Last month, the article I submitted about the vision of owls was accompanied by a photo of an owl sitting on my wife’s arm, which drew some warranted criticism.

The photo suited my purposes well in that it allowed comparison of an owl’s eyes with human eyes. However, it also suggested that it is all right for lay people to handle owls. It isn’t. It is not only illegal, it also can be dangerous.

The great horned owl, like all birds of prey, is protected by law. It is not legal to molest, capture, injure or kill any owl. It is not even legal to possess a part of an owl, even a feather, without a permit.

Permits for possession of owls or owl parts are granted only to educational or research institutions. The only exception to this that I am aware of is for licensed falconers. They can legally possess a live bird under a host of restrictions.

Furthermore, great horned owls can be quite dangerous. The dangerous part of an owl is its feet.

References to a great horned owl’s grip strength state such things as equal to a golden eagle’s, equal to the bite of an adult German shepherd, five times stronger than the grip of a man or up to 500 psi.

The take-home message is  that, if an owl grabs any part of you, there isn’t much you can do about it to get the owl to let go, short of injuring or killing it.

An owl attack will hurt — a lot. It can cause serious and permanent injury. More than one person has lost sight in an eye to an irate owl.

When an owl is killing something, it does so by grabbing it with both feet and hanging on until its prey suffocates or bleeds to death.

It will often peck at it with its sharp beak, but most of the killing is done with the feet, which are extremely powerful, while the talons are very sharp.

A 3-pound great horned owl can carry a 10-pound jack rabbit just by grabbing it with its talons and hanging on. To defend themselves from a large adversary such as a bear or a human, owls instinctively go for the head or face. However, the laws regulating our interaction with owls are not only for our benefit. They also are for the benefit of the owl. Baby owls need to learn about being adult owls from their parents. If they are raised by humans, they will think they are at least in part human.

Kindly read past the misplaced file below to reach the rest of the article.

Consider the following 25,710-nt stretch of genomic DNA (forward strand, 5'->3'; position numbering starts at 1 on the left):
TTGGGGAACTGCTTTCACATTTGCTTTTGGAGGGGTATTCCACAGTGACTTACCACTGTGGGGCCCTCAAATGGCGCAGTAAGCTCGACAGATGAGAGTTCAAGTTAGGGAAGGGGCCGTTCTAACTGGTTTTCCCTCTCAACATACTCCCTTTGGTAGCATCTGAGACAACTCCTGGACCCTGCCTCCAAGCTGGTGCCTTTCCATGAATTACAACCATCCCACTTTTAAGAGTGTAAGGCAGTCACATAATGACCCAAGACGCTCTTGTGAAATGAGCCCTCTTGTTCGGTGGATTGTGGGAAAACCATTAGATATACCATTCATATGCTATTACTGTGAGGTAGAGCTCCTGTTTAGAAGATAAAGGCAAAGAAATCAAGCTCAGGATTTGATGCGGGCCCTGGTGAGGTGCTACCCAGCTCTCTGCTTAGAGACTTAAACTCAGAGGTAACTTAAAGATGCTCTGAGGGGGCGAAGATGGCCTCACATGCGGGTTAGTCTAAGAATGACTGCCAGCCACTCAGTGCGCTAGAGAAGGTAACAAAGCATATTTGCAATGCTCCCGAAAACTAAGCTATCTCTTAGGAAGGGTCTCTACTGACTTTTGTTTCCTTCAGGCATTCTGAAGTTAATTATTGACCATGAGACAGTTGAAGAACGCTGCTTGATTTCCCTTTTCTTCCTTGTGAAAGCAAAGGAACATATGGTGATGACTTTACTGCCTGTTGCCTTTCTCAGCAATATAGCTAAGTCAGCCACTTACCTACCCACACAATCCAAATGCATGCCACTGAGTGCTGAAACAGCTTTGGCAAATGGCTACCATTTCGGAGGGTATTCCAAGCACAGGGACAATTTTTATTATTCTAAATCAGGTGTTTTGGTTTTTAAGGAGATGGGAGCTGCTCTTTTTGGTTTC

That becomes a real problem when the owl matures and thinks about having a mate. If it thinks it is a human, it will likely choose a human mate. It will defend that mate and the territory it has chosen from other humans.

This is disastrous. Imagine visiting someone and having this huge bird with a 5-foot wingspan come at you and try to plant talons in you face or on your scalp. Most owls raised by humans either end up living a life in captivity or being killed. The particular owl shown with my wife is now wild and taking care of itself. Its story is still unfolding. It hasn’t chosen a mate yet, and we don’t yet know what it will choose. We see it only rarely now.

I hope at some time I will be able to write a happy postscript to this article referencing that owl. Seeing the owl only occasionally and not otherwise hearing about the owl from neighbors we are still taking as good news.

In the meantime, I would caution anyone about interacting with owls. If you encounter a baby owl on the ground, leave it alone.

Baby owls typically leave the nest before they can fly and have a rough first landing. They can still climb trees amazingly well. The parents are likely somewhere nearby, watching closely. If you just stand by, perhaps protecting the baby from cars, dogs or cats, you’ll see the amazing spectacle of how a baby owl climbs a tree. Owls are wonderful and fascinating creatures.

I have studied them for years and have had the good fortune of never being attacked. It may be in part, however, because of my respect for their wildness and their talons. It is better both for them and me that way.

(Allan Van Norman is a neurosurgeon at Medcenter One. A Minnesota native, he is a veteran of the U.S. Army and has birded in more than 75 countries on six continents.)

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